5 Now if anyone has caused pain, he has caused it not to me, but in some measure—not to put it too severely—to all of you. 6 For such a one, this punishment by the majority is enough, 7 so you should rather turn to forgive and comfort him, or he may be overwhelmed by excessive sorrow. 8 So I beg you to reaffirm your love for him. 9 For this is why I wrote, that I might test you and know whether you are obedient in everything. 10 Anyone whom you forgive, I also forgive. Indeed, what I have forgiven, if I have forgiven anything, has been for your sake in the presence of Christ, 11 so that we would not be outwitted by Satan; for we are not ignorant of his designs. (2 Corinthians 2:5-11)
Through the Bible: 2 Corinthians 1-4
Some biblical commentators have speculated that the person being offered forgiveness in 2 Corinthians 2 is the same person whom Paul ordered to be “delivered over to Satan” in 1 Corinthians 5. While it’s possible, it’s not likely. The Reformation Study Bible points out that verses 5 and 10 seem to suggest that whatever this person did was against Paul himself. Otherwise, Paul wouldn’t have talked about forgiving the man personally. But the man Paul referred to in 1 Corinthians 5 was guilty of sexual immorality that had nothing to do with Paul. Instead, his behavior—and the church’s toleration of it—was damaging the witness of the Corinthian church in the community.
So, probably not the same guy, but definitely the same principle. The principle is this: the world is watching us to see how we deal with matters of sin and forgiveness. Do we tolerate the one who is unrepentant? Do we reject the one who is repentant? Both have an impact on our witness in the community. The impact of tolerating sin is obvious: the church loses its moral authority. We lose the ability to call out sin in the world when we tolerate sin in the church.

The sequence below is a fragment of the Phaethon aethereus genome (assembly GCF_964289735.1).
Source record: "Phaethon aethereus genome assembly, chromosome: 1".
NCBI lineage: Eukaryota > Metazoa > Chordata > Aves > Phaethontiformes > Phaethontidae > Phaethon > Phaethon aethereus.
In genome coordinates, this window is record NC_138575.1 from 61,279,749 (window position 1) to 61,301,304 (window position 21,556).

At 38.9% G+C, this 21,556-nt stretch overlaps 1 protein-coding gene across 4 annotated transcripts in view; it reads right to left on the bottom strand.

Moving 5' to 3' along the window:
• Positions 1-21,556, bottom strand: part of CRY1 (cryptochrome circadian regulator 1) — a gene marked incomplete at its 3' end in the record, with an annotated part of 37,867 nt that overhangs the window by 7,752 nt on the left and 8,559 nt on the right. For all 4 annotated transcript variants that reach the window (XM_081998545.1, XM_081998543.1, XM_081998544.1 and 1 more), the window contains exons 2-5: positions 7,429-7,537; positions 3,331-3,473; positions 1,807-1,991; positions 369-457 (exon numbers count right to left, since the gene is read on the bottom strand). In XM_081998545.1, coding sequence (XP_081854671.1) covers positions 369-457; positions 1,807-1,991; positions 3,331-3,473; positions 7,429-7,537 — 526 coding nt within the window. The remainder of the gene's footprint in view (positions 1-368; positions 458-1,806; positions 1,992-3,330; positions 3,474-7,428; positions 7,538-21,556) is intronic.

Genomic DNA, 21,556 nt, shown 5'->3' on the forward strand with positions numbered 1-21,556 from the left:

The impact of rejecting repentance is more subtle. While the church may pat itself on the back for “taking a stand on moral issues,” they have failed to forgive as Christ has forgiven them (see Ephesians 4:32). They may claim the moral high ground, but they distance themselves from Christ in the process. And as the parable of the unmerciful servant teaches us (see Day 295: Forgive or Forget It ), the consequences of withholding forgiveness are severe.
This, I think, is what Paul means in verse 11, when he says “We are not ignorant of [Satan’s] designs.” The devil doesn’t care how he discredits the church, as long as it works. So whether the world sees the church as “a bunch of hypocrites who do all the same things they are judging us for” or as “a bunch of mean-spirited prudes who won’t give someone a second chance,” Satan doesn’t really care. Either way, we give the world an opportunity to discount the gospel.
So keep these two situations in tension, and always ask yourself if you are tolerating sin on one hand or rejecting the repentant sinner on the other. Either way, the devil gets a victory.